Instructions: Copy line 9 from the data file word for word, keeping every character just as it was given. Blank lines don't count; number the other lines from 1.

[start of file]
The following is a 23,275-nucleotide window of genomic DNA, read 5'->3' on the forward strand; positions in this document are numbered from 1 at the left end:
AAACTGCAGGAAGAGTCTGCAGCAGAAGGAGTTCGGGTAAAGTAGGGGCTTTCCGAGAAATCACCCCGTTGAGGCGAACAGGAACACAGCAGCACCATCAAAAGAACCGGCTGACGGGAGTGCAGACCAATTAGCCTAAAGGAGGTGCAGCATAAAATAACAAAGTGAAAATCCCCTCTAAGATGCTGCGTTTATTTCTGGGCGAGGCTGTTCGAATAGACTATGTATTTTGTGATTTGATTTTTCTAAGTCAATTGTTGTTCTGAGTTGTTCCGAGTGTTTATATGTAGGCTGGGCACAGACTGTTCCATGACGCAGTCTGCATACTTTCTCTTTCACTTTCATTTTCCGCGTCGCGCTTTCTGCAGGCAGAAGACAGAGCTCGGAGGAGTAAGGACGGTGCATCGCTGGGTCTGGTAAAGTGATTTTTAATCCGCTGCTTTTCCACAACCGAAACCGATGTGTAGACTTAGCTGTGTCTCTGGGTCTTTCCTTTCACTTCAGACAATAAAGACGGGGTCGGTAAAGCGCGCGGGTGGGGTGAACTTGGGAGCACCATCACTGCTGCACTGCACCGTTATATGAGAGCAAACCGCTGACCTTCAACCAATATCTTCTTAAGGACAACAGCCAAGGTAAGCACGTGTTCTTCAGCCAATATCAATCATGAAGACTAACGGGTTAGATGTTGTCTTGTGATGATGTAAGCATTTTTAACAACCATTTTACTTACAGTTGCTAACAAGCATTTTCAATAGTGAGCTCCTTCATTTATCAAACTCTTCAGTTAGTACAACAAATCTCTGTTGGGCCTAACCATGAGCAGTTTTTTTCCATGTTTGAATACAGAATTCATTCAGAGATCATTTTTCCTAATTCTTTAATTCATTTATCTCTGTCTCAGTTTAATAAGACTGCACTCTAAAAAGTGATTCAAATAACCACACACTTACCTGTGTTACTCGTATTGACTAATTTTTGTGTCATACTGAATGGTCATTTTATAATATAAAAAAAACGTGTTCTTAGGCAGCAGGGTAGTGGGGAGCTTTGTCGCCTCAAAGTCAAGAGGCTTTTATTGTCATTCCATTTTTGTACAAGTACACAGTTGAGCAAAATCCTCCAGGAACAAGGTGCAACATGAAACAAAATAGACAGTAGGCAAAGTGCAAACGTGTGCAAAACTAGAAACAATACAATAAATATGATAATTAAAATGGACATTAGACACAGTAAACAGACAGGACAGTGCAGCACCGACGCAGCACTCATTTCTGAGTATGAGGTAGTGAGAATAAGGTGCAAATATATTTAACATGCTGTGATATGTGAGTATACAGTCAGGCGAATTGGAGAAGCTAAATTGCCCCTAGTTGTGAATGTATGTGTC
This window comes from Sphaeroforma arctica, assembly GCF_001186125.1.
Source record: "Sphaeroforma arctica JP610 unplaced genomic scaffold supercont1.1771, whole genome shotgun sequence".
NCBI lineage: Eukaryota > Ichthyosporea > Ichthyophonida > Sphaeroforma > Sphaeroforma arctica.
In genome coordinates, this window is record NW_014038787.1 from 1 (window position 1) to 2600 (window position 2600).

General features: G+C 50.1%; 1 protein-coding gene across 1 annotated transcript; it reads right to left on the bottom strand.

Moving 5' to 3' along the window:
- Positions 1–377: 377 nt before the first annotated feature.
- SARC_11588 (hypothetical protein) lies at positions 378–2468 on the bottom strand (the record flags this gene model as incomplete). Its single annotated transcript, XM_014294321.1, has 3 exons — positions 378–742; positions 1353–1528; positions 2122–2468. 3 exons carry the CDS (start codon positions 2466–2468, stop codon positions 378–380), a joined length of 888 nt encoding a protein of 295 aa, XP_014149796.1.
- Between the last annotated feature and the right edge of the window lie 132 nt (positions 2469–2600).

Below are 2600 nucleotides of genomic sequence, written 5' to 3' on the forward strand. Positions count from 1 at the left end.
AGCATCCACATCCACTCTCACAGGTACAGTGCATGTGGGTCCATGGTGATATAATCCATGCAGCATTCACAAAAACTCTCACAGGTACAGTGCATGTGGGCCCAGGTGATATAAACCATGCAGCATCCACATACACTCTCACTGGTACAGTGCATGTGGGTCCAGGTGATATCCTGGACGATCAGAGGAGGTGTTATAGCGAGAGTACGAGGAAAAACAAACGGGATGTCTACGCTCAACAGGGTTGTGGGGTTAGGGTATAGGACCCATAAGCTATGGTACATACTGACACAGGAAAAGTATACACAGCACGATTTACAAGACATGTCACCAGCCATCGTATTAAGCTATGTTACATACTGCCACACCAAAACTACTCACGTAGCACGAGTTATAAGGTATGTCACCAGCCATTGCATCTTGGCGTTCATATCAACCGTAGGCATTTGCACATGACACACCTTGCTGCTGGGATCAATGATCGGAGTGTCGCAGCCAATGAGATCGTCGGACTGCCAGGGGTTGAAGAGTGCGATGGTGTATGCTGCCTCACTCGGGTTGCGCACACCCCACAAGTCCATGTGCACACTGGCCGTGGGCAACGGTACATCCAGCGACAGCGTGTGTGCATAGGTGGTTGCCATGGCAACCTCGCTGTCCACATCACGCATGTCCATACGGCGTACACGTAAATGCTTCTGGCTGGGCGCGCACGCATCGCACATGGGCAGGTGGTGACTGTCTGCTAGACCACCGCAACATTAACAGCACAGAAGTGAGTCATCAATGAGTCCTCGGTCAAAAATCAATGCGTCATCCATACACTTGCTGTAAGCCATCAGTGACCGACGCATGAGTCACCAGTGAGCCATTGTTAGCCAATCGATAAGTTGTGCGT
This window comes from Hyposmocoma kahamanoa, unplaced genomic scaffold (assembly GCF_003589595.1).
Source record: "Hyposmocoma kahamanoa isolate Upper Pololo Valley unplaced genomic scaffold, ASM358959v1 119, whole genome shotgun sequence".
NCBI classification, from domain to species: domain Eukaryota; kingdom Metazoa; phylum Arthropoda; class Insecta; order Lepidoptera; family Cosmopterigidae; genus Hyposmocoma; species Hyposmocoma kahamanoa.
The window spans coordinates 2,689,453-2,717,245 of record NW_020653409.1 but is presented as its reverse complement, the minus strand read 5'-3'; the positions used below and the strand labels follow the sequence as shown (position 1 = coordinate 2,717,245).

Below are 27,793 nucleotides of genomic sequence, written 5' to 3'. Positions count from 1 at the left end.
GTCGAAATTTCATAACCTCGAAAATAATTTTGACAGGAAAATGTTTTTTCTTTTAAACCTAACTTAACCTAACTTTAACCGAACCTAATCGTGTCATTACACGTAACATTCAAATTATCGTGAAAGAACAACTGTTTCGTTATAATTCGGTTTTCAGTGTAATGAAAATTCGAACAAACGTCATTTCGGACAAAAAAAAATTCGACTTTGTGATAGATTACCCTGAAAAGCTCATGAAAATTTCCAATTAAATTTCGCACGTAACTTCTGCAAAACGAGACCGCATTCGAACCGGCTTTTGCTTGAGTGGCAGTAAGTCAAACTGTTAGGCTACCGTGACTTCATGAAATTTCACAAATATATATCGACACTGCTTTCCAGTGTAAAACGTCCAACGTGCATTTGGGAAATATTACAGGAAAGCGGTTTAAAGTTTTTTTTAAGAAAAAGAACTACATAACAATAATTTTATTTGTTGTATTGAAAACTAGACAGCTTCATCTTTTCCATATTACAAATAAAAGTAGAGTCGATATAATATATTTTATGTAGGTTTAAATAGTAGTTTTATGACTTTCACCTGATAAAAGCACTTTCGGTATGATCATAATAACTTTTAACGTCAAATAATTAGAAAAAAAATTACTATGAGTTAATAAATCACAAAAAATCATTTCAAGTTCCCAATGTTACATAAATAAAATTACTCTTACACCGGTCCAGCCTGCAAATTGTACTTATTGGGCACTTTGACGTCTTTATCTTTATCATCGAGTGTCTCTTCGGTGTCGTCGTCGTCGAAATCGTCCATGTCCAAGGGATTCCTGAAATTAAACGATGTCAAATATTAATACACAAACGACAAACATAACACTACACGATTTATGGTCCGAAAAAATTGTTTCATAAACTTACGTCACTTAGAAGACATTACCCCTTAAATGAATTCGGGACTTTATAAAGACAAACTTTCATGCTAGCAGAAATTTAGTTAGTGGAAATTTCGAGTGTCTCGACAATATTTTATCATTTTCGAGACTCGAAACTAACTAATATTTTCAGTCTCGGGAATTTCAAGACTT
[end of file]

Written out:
- Positions 1–377: 377 nt before the first annotated feature.